Why is China so afraid of a free press?

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Man holding white-gloved hand up as he stands in front of large building (© Andy Wong/AP Images)
A soldier in an usher’s uniform stops journalists from getting too close to the Great Hall of the People in Beijing in March. (© Andy Wong/AP Images)

China now jails more journalists than any other country in the world.

Of the estimated 250 journalists jailed worldwide, 48 were in China, the most of any country in 2019, according to the Committee to Protect Journalists’ annual survey of journalists imprisoned around the world, released December 11.

“The number [of jailed journalists] has steadily increased as President Xi Jinping consolidated political control of the country and instituted ever tighter controls on the media,” said the report. The Chinese Communist Party (CCP) continues to tighten “its iron grip on the press,” it continued.

Frequently, the Communist Party of China uses vague criminal charges such as “picking quarrels and provoking trouble” to selectively prosecute journalists, the report said. China does not enjoy an independent rule of law. “The CCP continued to dominate the judiciary and controlled the appointment of all judges and in certain cases directly dictated the court’s ruling,” according to the U.S. Department of State’s 2018 Human Rights Report, released in March.

The Committee to Protect Journalists is an independent, nonprofit organization that promotes press freedom worldwide.

Man speaking and gesturing (© Reuters)
Chinese photojournalist Lu Guang, shown here in 2014, was arrested in 2018 by the CCP before being released several months later. (© Reuters)

Politics, according to the survey, was the beat most likely to land journalists in jail, followed by human rights and corruption.

“A crackdown in Xinjiang province — where a million members of Muslim ethnic minorities have been sent to internment camps — has led to the arrests of dozens of journalists,” according to the report.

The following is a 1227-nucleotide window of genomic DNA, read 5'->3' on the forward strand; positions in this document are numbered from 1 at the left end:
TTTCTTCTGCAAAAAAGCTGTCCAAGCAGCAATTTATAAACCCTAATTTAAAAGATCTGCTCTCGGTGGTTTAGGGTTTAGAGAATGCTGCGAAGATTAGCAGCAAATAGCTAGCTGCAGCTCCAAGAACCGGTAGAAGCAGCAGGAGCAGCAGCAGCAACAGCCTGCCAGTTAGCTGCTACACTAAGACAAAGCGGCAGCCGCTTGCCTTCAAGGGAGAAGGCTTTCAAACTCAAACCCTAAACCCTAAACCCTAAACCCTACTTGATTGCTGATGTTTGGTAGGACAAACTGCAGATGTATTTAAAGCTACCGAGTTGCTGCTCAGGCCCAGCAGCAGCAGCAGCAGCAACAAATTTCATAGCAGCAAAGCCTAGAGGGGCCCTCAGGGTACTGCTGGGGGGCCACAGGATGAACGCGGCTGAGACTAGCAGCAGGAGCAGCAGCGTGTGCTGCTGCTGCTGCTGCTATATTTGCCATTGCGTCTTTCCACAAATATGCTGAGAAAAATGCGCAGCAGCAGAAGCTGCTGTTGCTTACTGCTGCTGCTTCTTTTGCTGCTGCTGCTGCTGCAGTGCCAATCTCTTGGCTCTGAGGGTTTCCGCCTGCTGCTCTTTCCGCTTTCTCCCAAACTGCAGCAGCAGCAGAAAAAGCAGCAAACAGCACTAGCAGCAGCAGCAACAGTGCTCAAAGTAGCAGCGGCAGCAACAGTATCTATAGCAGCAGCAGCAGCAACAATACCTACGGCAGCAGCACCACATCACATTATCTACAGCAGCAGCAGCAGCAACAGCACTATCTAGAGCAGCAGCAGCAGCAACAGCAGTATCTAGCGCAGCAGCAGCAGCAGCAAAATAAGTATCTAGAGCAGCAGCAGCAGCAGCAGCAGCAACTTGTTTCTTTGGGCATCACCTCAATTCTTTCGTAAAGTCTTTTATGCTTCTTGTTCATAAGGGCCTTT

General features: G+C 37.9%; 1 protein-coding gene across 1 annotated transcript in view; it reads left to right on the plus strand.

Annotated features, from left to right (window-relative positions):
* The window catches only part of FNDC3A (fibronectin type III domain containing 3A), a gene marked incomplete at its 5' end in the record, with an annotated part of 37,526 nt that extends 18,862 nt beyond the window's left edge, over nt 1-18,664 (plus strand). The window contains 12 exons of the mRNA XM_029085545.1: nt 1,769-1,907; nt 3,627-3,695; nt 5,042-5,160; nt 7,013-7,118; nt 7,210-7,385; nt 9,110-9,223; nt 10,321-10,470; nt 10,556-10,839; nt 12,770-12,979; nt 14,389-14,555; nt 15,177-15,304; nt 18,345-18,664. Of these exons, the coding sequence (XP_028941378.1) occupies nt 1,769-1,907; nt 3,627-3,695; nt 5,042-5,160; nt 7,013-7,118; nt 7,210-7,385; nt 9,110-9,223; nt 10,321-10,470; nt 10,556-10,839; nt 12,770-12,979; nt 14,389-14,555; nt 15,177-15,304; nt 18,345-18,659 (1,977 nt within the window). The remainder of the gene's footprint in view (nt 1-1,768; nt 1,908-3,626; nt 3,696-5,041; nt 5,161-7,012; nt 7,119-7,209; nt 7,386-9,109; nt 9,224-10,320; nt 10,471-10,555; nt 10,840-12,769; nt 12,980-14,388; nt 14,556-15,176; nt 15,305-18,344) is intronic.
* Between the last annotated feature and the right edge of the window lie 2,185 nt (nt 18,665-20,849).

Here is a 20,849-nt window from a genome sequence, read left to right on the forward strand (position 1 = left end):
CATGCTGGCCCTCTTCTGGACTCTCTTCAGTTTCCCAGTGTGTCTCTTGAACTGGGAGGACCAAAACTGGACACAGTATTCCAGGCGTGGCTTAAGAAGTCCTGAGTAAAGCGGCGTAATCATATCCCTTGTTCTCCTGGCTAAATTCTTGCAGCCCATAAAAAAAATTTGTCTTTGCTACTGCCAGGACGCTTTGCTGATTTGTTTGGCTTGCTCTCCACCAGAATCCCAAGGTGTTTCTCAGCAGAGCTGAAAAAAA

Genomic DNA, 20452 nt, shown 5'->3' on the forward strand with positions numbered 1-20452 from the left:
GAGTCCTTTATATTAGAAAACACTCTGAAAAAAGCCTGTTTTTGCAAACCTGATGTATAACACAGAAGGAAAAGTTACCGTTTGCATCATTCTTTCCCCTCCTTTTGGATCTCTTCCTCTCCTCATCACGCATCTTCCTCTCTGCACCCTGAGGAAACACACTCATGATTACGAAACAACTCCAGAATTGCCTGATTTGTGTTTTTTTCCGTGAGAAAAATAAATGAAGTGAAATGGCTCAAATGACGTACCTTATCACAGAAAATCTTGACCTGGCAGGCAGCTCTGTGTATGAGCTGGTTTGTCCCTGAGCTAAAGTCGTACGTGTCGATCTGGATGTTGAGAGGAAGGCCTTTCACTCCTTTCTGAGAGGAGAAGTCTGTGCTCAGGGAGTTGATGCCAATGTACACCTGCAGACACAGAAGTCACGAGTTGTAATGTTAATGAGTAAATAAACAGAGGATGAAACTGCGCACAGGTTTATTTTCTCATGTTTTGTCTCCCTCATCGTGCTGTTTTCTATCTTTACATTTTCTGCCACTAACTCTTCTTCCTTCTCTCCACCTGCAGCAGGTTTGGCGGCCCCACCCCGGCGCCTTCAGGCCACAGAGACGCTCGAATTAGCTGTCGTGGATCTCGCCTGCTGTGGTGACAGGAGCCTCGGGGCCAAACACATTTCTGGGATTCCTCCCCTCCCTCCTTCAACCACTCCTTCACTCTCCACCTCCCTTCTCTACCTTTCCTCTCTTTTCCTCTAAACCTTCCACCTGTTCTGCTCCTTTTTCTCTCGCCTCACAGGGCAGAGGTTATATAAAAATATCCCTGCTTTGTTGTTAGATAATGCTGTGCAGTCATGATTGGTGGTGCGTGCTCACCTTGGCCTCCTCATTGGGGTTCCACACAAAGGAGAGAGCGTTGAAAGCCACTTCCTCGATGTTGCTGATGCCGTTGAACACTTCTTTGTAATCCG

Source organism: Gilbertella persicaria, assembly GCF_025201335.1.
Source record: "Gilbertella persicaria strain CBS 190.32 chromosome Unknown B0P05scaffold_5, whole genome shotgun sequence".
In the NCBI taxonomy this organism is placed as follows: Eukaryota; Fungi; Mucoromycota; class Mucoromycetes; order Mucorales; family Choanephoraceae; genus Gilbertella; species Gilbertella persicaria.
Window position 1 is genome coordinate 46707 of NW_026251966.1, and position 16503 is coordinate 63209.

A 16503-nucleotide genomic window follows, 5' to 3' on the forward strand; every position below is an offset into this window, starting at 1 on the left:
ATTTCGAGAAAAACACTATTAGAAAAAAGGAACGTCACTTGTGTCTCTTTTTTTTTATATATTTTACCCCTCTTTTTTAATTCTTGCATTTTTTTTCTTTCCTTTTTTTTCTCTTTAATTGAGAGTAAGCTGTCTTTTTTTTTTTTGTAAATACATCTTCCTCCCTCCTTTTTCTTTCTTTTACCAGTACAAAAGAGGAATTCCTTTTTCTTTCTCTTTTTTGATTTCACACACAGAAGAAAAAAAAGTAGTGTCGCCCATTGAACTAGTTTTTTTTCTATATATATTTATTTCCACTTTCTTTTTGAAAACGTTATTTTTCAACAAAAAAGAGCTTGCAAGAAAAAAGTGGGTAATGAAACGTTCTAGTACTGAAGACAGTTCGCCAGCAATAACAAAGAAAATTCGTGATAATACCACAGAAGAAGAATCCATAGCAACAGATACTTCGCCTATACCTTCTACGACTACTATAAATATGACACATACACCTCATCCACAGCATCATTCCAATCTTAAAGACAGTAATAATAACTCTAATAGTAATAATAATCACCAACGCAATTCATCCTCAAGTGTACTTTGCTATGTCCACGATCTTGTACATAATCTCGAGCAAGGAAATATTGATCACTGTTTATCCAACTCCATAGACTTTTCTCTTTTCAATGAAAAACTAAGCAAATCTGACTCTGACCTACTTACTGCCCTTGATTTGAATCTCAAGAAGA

Not just journalists

In Xinjiang, Uighurs and members of other Muslim ethnic minorities who worked in local publishing and wrote about “politics and legal and demographic developments” likewise have been arrested, according to the report, as have intellectuals, such as Yalqun Rozi, who edited and compiled more than 100 textbooks on Uighur culture.

The Communist Party also has imprisoned the families of journalists who live in China for the reporting done by their relatives outside of China.

The CPJ report comes just one month after Freedom House, a nonprofit that supports freedom and democracy, reported that China is the worst abuser of internet freedom of any country in the world. Both reports expose the Chinese Communist Party’s aggressive censorship.

“In far too many places around the world, journalists are killed, tortured, jailed, and harassed for reporting that exposes the abuses of corrupt regimes,” said Morgan Ortagus, the State Department spokesperson, on the International Day to End Impunity for Crimes against Journalists in November.

The United States “calls for an immediate end to all threats, intimidation, and violence against journalists and other media professionals for their work,” she said.


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